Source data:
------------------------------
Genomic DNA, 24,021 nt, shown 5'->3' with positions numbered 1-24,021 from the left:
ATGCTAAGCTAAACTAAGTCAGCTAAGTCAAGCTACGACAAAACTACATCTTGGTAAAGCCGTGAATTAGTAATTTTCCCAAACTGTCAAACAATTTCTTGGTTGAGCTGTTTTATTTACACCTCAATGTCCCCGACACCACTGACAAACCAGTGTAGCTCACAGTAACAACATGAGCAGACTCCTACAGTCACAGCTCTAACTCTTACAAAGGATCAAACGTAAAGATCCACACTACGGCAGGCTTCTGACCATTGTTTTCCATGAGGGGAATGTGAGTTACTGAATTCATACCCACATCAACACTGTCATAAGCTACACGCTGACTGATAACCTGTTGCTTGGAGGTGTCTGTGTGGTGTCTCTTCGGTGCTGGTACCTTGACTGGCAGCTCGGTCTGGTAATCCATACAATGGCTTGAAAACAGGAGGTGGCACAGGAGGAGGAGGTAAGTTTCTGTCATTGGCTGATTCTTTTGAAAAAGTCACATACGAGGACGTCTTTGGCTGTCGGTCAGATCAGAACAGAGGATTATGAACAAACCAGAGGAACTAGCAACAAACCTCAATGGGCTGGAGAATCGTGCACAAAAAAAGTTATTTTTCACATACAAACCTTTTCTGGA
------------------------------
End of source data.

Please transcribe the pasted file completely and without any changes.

Genomic DNA, 24,021 nt, shown 5'->3' with positions numbered 1-24,021 from the left:
ATGCTAAGCTAAACTAAGTCAGCTAAGTCAAGCTACGACAAAACTACATCTTGGTAAAGCCGTGAATTAGTAATTTTCCCAAACTGTCAAACAATTTCTTGGTTGAGCTGTTTTATTTACACCTCAATGTCCCCGACACCACTGACAAACCAGTGTAGCTCACAGTAACAACATGAGCAGACTCCTACAGTCACAGCTCTAACTCTTACAAAGGATCAAACGTAAAGATCCACACTACGGCAGGCTTCTGACCATTGTTTTCCATGAGGGGAATGTGAGTTACTGAATTCATACCCACATCAACACTGTCATAAGCTACACGCTGACTGATAACCTGTTGCTTGGAGGTGTCTGTGTGGTGTCTCTTCGGTGCTGGTACCTTGACTGGCAGCTCGGTCTGGTAATCCATACAATGGCTTGAAAACAGGAGGTGGCACAGGAGGAGGAGGTAAGTTTCTGTCATTGGCTGATTCTTTTGAAAAAGTCACATACGAGGACGTCTTTGGCTGTCGGTCAGATCAGAACAGAGGATTATGAACAAACCAGAGGAACTAGCAACAAACCTCAATGGGCTGGAGAATCGTGCACAAAAAAAGTTATTTTTCACATACAAACCTTTTCTGGA